LUCKY

"Depressing Humanist Musings"

Quality:
Content: -4 Gross immorality, and/or worldview problems.
NoneLightModerateHeavy
Language
Violence
Sex
Nudity

What You Need To Know:

LUCKY is a 2017 drama starring Harry Dean Stanton as a 90-year-old atheist, who’s having a philosophical crisis as he realizes his mortality. Stanton plays Lucky, a Navy veteran living in a very small desert town who does the same thing every day. When Lucky falls over in the kitchen, he starts wondering what the point of it all is, and through some interactions with acquaintances and strangers, comes to some sort of an answer.

In LUCKY, Harry Dean Stanton, who is 91-years-old in real life, does a terrific job playing the quirky Lucky. As Lucky walks around town, Lynch replaces a traditional score with harmonica riffs that add to the simple, laid back pacing of the movie. Unfortunately, LUCKY is missing some serious soul, which is clearly intentional, since the main message of the movie is that life is meaningless. The movie ends with a humanistic diatribe from Lucky that attempts a “seize the day, for tomorrow we die” feeling, but comes off as depressing. Because of this worldview, and abundant foul language, LUCKY can’t be recommended for media wise viewers.

Content:

(HHH, LLL, N, Ho, A, D) Very strong humanist worldview, concluding that life ends in “nothing” and ultimately is meaningless; over 26 obscenities (multiple f-words) and eight profanities (multiple uses of Jesus’s name); no violence, but elderly man falls over; two homosexual boys in a diner share a peck on the lips; upper male nudity; moderate drinking; lots of smoking of cigarettes, and one instance of smoking weed; no other immoral content.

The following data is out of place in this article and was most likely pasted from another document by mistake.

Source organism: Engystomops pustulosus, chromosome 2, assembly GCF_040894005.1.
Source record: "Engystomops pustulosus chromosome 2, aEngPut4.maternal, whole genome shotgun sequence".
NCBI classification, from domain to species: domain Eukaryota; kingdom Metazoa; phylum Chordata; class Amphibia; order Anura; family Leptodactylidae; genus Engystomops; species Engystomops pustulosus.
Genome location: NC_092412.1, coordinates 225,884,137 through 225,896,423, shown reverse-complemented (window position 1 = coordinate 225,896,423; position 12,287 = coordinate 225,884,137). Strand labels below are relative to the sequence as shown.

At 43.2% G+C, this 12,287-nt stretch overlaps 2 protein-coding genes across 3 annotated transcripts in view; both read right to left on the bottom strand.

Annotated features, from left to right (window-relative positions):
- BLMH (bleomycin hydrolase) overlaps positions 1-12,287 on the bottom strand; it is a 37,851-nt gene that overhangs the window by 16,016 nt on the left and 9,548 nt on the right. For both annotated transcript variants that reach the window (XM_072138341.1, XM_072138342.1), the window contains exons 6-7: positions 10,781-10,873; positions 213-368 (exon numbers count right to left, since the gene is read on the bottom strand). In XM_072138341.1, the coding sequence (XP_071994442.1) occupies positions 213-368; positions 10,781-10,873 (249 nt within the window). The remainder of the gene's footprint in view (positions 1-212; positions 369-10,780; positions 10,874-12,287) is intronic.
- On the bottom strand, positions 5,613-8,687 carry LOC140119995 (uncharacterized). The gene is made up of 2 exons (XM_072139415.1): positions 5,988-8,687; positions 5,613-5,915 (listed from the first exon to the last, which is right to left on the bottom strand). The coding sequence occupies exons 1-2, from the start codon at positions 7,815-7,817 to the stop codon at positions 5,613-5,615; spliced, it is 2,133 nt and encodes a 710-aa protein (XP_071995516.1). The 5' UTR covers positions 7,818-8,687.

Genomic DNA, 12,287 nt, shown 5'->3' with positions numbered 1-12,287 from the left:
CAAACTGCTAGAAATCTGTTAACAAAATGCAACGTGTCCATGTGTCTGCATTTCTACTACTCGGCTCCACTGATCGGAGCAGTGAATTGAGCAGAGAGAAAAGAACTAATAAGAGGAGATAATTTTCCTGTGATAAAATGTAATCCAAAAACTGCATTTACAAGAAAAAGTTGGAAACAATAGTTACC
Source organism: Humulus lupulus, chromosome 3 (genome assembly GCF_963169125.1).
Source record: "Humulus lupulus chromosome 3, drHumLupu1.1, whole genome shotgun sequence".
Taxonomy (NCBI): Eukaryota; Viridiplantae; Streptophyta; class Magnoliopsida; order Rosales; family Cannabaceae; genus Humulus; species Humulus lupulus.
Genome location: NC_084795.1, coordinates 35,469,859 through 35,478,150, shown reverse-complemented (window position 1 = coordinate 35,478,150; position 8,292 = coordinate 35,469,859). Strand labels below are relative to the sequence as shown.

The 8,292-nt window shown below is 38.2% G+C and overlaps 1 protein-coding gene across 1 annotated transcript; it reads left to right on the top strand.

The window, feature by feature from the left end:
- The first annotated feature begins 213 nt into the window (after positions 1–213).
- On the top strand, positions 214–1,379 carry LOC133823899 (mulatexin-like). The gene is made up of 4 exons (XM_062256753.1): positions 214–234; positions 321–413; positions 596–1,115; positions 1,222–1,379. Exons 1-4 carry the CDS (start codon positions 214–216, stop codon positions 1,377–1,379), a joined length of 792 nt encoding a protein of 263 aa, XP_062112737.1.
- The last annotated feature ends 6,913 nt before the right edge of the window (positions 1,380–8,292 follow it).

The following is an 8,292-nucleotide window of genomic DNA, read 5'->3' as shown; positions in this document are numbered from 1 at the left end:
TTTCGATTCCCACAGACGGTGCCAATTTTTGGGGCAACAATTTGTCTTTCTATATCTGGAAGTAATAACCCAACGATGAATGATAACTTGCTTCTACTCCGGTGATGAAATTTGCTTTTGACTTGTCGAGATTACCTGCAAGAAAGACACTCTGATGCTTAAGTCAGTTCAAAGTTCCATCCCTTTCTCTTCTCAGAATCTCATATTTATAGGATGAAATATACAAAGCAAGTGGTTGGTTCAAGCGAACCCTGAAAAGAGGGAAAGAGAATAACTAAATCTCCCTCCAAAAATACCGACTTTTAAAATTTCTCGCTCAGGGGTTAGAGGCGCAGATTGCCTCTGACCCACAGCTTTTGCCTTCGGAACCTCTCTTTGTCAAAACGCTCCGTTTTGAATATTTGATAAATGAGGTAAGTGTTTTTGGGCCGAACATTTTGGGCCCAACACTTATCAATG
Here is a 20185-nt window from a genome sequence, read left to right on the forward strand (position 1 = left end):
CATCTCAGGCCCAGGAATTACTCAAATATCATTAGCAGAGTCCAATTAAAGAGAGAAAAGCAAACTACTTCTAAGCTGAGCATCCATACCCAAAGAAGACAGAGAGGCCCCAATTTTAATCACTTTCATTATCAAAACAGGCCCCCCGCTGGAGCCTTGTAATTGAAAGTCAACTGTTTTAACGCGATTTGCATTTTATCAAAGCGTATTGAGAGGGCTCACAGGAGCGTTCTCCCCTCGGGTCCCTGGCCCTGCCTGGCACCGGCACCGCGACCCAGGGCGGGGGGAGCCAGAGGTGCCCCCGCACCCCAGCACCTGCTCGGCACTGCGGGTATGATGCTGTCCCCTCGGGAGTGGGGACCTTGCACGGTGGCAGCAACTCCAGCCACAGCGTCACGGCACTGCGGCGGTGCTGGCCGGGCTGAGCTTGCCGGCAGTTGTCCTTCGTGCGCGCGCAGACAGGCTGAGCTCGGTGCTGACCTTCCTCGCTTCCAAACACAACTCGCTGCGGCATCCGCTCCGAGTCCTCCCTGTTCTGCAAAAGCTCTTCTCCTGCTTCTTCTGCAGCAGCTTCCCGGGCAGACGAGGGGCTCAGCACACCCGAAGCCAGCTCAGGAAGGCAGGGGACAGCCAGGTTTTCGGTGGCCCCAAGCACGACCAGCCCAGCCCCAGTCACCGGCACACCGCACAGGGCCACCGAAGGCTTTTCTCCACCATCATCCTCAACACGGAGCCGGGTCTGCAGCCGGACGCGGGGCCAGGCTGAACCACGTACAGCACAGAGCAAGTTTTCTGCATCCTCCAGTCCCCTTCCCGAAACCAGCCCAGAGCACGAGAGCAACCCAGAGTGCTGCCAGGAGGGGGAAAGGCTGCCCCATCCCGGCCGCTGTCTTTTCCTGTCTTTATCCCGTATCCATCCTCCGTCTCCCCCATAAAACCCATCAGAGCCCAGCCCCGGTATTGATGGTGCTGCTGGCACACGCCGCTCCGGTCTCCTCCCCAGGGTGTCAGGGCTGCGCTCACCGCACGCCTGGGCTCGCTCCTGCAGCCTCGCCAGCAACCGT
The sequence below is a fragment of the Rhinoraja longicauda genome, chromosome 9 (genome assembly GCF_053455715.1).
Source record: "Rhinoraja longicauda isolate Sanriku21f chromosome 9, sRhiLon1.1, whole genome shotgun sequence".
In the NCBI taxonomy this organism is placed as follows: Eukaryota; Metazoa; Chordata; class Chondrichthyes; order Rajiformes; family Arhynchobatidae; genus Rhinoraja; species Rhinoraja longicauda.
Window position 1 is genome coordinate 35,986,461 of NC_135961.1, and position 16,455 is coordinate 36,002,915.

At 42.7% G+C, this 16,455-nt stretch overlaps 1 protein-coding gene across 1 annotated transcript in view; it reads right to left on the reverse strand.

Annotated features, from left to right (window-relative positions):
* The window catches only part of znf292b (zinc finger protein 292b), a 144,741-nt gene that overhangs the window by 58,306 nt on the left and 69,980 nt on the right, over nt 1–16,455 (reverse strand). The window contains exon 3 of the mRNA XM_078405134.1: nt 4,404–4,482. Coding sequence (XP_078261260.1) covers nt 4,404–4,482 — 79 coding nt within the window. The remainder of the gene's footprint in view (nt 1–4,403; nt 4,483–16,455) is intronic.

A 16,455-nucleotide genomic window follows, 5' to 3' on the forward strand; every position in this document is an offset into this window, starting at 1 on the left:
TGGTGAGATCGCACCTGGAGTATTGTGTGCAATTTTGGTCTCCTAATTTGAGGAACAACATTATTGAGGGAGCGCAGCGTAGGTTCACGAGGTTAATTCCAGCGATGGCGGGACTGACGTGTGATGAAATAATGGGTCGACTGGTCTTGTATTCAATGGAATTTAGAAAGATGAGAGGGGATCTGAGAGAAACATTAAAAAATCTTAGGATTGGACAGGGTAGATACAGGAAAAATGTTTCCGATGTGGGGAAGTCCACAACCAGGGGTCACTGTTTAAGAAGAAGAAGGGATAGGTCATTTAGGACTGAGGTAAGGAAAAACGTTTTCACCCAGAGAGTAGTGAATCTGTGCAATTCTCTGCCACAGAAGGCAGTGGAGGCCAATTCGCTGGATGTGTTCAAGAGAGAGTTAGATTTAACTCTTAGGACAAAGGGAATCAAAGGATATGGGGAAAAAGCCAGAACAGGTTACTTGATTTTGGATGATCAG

More Detail:

LUCKY is a 2017 drama starring Harry Dean Stanton as a 90-year-old atheist who’s having a philosophical crisis as he comes to realize his mortality. LUCKY is slow-moving, sometimes hilarious, but mostly drab humanistic musing.

Stanton plays the title character Lucky, a Navy veteran living in a very small desert town. His routine is the same: he wakes up, smokes, does yoga, watches his game shows, smokes more, does crosswords at the local diner, and then finishes the night at a local bar where he hangs out with some of the locals. When the bartender asks Lucky what the word of the day is, referring to his crossword puzzle, Lucky says “realism” and recites the definition. The next morning, while making coffee, Lucky falls over in the kitchen.

Lucky’s Doctor says there’s nothing wrong with Lucky, and that for 90-years-old, he’s in remarkable health, especially for how much he smokes. This startles Lucky, who hasn’t thought much about dying. Through conversations with acquaintances and strangers, Lucky muses what the point of it all is anyways.

In LUCKY, Harry Dean Stanton, who is 91-years-old in real life, does a terrific job playing the quirky Lucky. Several details about Lucky’s backstory are actually borrowed from Stanton’s real life. Directed by acting veteran John Carroll Lynch, the small-town, quiet life is captured accurately. As Lucky walks around town, Lynch replaces a traditional score with harmonica riffs that add to the simple, laid back pacing of the movie. One of the best moments is when one of Lucky’s bar buddies, Howard, played about acclaimed Director David Lynch goes off on a lecture about the cosmic importance of tortoises, specifically, his pet tortoise Mr. Roosevelt who ran away. The scene is both hilarious and oddly moving.

Unfortunately, LUCKY is missing some serious soul, which is clearly intentional, since the main message of the movie is that “it’s all nothing,” and life is meaningless. The movie ends with a humanistic diatribe from Lucky that attempts a “seize the day, for tomorrow we die” feeling, but comes off as depressing. Because of this worldview, and abundant foul language, LUCKY can’t be recommended for media wise viewers.

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